Strengthening Access to Justice for Human Rights Protection
In January 2021 aditus began working on the project Strengthening Access to Justice for Improved Human Rights Protection which has as its objective improving access to justice for individuals wishing to strengthen their human rights protection in those instances when they feel that they have been violated. This project is supported by the Active Citizens Fund (ACF) in Malta established under the specific Programme Area for Civil Society part of the EEA Financial Mechanism 2014-2021.
In several of our earlier projects, alone and also with several other NGO colleagues, we identified institutional obstacles to effective to justice for human rights protection. These obstacles have also been identified by several esteemed reports and research, including by the Venice Commission, the European Parliament, the European Commission and in the Vanni Bonello report on Malta’s justice system.
Throughout this year we will be looking at Venice Commission Opinion CDL-AD(2020)019 adopted in October 2020 on the acts and bills that sought to implement the proposals for legislative changes which were the subject of Opinion CDL-AD(2020)006 adopted in June 2020. In this post we examine the Venice Commission’s reaction to the procedure used by the Government in adopting the first 6 Acts which are subject of the Opinion.
Backdrop: Daphne Caruana Galizia’s assassination
On the 8th October 2020 the Venice Commission adopted an Opinion on the ten acts and bills implementing the legislative proposals put forward by the Maltese government. This is the 4th Opinion adopted by the Commission on Malta since 2018. The process relating to the Malta’s constitutional amendments, separation of powers and independence of the judiciary kicked off in October 2018 by a request of the Committee on Legal Affairs and Human Rights of the Parliamentary Assembly of the Council of Europe (PACE) to the Venice Commission.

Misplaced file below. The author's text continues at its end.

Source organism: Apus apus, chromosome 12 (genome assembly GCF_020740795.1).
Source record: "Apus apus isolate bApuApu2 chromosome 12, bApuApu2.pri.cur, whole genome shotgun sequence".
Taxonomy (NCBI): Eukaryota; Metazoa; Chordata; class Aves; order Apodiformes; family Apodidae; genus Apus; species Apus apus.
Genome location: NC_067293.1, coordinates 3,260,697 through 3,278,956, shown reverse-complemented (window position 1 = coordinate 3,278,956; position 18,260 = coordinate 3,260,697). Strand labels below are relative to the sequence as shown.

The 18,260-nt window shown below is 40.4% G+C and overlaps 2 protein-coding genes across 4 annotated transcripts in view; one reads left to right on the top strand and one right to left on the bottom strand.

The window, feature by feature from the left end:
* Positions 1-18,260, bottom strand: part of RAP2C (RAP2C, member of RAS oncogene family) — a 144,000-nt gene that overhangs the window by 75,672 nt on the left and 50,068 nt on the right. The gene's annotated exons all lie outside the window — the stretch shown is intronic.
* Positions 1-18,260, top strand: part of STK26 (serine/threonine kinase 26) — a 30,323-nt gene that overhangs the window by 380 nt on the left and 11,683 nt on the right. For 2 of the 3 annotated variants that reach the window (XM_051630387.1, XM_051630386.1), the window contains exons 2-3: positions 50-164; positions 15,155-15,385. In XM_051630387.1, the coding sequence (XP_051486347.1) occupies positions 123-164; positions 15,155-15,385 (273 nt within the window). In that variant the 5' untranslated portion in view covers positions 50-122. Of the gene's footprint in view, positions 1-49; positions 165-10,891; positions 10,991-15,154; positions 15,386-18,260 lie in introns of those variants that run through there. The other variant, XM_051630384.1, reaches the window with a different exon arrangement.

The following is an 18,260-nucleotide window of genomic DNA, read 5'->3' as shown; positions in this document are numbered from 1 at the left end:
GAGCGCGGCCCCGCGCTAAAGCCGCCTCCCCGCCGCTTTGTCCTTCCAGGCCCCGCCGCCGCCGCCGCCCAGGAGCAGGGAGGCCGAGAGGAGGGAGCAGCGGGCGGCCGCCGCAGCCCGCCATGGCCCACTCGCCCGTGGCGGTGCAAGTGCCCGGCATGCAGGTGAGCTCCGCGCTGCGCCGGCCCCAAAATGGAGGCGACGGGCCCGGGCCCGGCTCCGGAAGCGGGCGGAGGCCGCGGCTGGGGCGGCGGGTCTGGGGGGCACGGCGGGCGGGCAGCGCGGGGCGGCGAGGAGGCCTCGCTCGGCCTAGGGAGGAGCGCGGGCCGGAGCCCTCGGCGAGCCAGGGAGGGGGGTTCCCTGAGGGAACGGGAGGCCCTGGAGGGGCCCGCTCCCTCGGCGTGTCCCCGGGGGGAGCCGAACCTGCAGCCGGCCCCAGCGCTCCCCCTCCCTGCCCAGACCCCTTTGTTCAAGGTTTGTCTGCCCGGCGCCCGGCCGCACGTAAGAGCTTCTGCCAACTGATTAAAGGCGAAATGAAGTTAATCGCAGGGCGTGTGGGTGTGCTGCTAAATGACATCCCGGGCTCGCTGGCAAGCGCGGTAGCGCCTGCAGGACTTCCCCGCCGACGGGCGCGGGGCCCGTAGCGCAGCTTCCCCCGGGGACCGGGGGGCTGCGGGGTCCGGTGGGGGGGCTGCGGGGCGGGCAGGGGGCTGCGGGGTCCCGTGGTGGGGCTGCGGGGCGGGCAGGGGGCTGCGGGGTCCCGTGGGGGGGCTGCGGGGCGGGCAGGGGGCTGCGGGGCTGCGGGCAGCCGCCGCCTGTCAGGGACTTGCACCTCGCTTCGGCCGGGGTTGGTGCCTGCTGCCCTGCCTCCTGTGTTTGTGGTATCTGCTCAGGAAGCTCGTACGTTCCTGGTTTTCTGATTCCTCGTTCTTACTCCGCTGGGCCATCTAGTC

NGO Statement – aditus foundation, Integra Foundation, Jesuit Refugee Service (Malta)
We strongly condemn the manner in which the Malta Police Force
escorted a group of arrested migrants, including a number of minors, to Court
Publicly available images and videos show the arrested migrants brought to Court via one of Malta’s busiest pedestrian streets. All men were tied together in pairs with cable ties, seemed to be wearing the same clothes they had on when arrested yesterday and it was reported that some were without shoes. A large number of accompanying Police officers were wearing white sanitary gloves.
We believe this treatment to be inhumane and prejudicial to the presumption of innocence principle. International and European standards include the State obligation to ensure that suspects are not presented in Court or in public in a manner that infers guilt. This treatment also amounts to institutionalised racism since this way of parading accused persons seems to be reserved to non-Maltese nationals.
Yesterday we had an intense day in Court with Carla and I handling three important cases: Lifeline, El Hiblu 1 and a gender recognition case. Two of these had successful outcomes and we’re waiting (as I type) for a decision in the third.
Some weeks ago Carla had presented an application requesting the Court of Voluntary Jurisdiction to recognised the affirmed gender of a transgender man. The Gender Identity, Gender Expression and Sex Characteristics Act (GIGESC) states that, when a person has already availed oneself of the procedure to change one’s gender and/or name, the second change needs to happen through a Court application.
Project Partners: Hungarian Helsinki Committee (Lead Partner), aditus foundation, Fair Trials Europe, Human Rights House Zagreb, Mérték, Rights International Spain, Vienna University. Supported by: This project is funded by the European Union’s Justice Programme (2014 – 2020)
According to EU Directive (EU) 2016/343 on the strengthening of certain aspects of the presumption of innocence and of the right to be present at the trial in criminal proceeding proceedings, Member States must ensure that suspects and accused persons are not presented as being guilty, in court or in public through the use of measures of physical restraint such as handcuffs, glass boxes, cages and leg irons.
aditus, together with the Hungarian Helsinki Committee and partners (Fair Trials Europe, Human Rights House Zagreb, Mérték, Rights International Spain and the Vienna University), have been working together to increase knowledge and sensitivity to the presumption of innocence among professionals and the public. The Importance of Appearances: How Suspects and Accused Persons are presented in the Courtroom, in Public and in the Media project page can be accessed on this link.